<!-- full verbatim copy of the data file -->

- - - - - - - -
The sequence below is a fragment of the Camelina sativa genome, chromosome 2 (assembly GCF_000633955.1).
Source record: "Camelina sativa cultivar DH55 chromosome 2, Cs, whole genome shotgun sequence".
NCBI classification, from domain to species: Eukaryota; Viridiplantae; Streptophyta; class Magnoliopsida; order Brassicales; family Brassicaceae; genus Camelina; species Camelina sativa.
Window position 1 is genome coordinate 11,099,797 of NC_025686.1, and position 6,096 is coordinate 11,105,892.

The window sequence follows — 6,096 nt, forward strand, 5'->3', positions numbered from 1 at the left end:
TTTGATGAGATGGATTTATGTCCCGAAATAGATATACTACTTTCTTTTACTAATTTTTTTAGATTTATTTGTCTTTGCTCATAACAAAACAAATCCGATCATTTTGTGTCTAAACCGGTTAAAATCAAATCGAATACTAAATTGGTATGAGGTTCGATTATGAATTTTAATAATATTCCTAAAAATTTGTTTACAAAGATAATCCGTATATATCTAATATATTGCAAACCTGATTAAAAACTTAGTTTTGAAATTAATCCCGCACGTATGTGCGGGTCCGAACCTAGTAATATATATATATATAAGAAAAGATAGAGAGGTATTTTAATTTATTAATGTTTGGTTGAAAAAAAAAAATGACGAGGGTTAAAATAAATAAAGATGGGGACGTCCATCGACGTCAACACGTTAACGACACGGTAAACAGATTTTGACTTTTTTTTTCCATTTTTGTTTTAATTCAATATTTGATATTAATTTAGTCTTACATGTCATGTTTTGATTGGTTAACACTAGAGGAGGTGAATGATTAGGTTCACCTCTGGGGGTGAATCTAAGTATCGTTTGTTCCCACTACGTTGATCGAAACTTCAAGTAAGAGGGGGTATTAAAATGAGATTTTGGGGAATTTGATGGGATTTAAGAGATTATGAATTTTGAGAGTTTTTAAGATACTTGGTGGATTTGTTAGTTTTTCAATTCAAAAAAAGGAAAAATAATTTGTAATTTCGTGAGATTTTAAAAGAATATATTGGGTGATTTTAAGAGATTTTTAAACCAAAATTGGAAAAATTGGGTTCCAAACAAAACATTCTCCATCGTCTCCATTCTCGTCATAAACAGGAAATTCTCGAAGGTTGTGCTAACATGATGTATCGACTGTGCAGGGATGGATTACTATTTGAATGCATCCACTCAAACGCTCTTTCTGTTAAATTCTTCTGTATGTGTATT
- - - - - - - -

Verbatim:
The sequence below is a fragment of the Camelina sativa genome, chromosome 2 (assembly GCF_000633955.1).
Source record: "Camelina sativa cultivar DH55 chromosome 2, Cs, whole genome shotgun sequence".
NCBI classification, from domain to species: Eukaryota; Viridiplantae; Streptophyta; class Magnoliopsida; order Brassicales; family Brassicaceae; genus Camelina; species Camelina sativa.
Window position 1 is genome coordinate 11,099,797 of NC_025686.1, and position 6,096 is coordinate 11,105,892.

The window sequence follows — 6,096 nt, forward strand, 5'->3', positions numbered from 1 at the left end:
TTTGATGAGATGGATTTATGTCCCGAAATAGATATACTACTTTCTTTTACTAATTTTTTTAGATTTATTTGTCTTTGCTCATAACAAAACAAATCCGATCATTTTGTGTCTAAACCGGTTAAAATCAAATCGAATACTAAATTGGTATGAGGTTCGATTATGAATTTTAATAATATTCCTAAAAATTTGTTTACAAAGATAATCCGTATATATCTAATATATTGCAAACCTGATTAAAAACTTAGTTTTGAAATTAATCCCGCACGTATGTGCGGGTCCGAACCTAGTAATATATATATATATAAGAAAAGATAGAGAGGTATTTTAATTTATTAATGTTTGGTTGAAAAAAAAAAATGACGAGGGTTAAAATAAATAAAGATGGGGACGTCCATCGACGTCAACACGTTAACGACACGGTAAACAGATTTTGACTTTTTTTTTCCATTTTTGTTTTAATTCAATATTTGATATTAATTTAGTCTTACATGTCATGTTTTGATTGGTTAACACTAGAGGAGGTGAATGATTAGGTTCACCTCTGGGGGTGAATCTAAGTATCGTTTGTTCCCACTACGTTGATCGAAACTTCAAGTAAGAGGGGGTATTAAAATGAGATTTTGGGGAATTTGATGGGATTTAAGAGATTATGAATTTTGAGAGTTTTTAAGATACTTGGTGGATTTGTTAGTTTTTCAATTCAAAAAAAGGAAAAATAATTTGTAATTTCGTGAGATTTTAAAAGAATATATTGGGTGATTTTAAGAGATTTTTAAACCAAAATTGGAAAAATTGGGTTCCAAACAAAACATTCTCCATCGTCTCCATTCTCGTCATAAACAGGAAATTCTCGAAGGTTGTGCTAACATGATGTATCGACTGTGCAGGGATGGATTACTATTTGAATGCATCCACTCAAACGCTCTTTCTGTTAAATTCTTCTGTATGTGTATT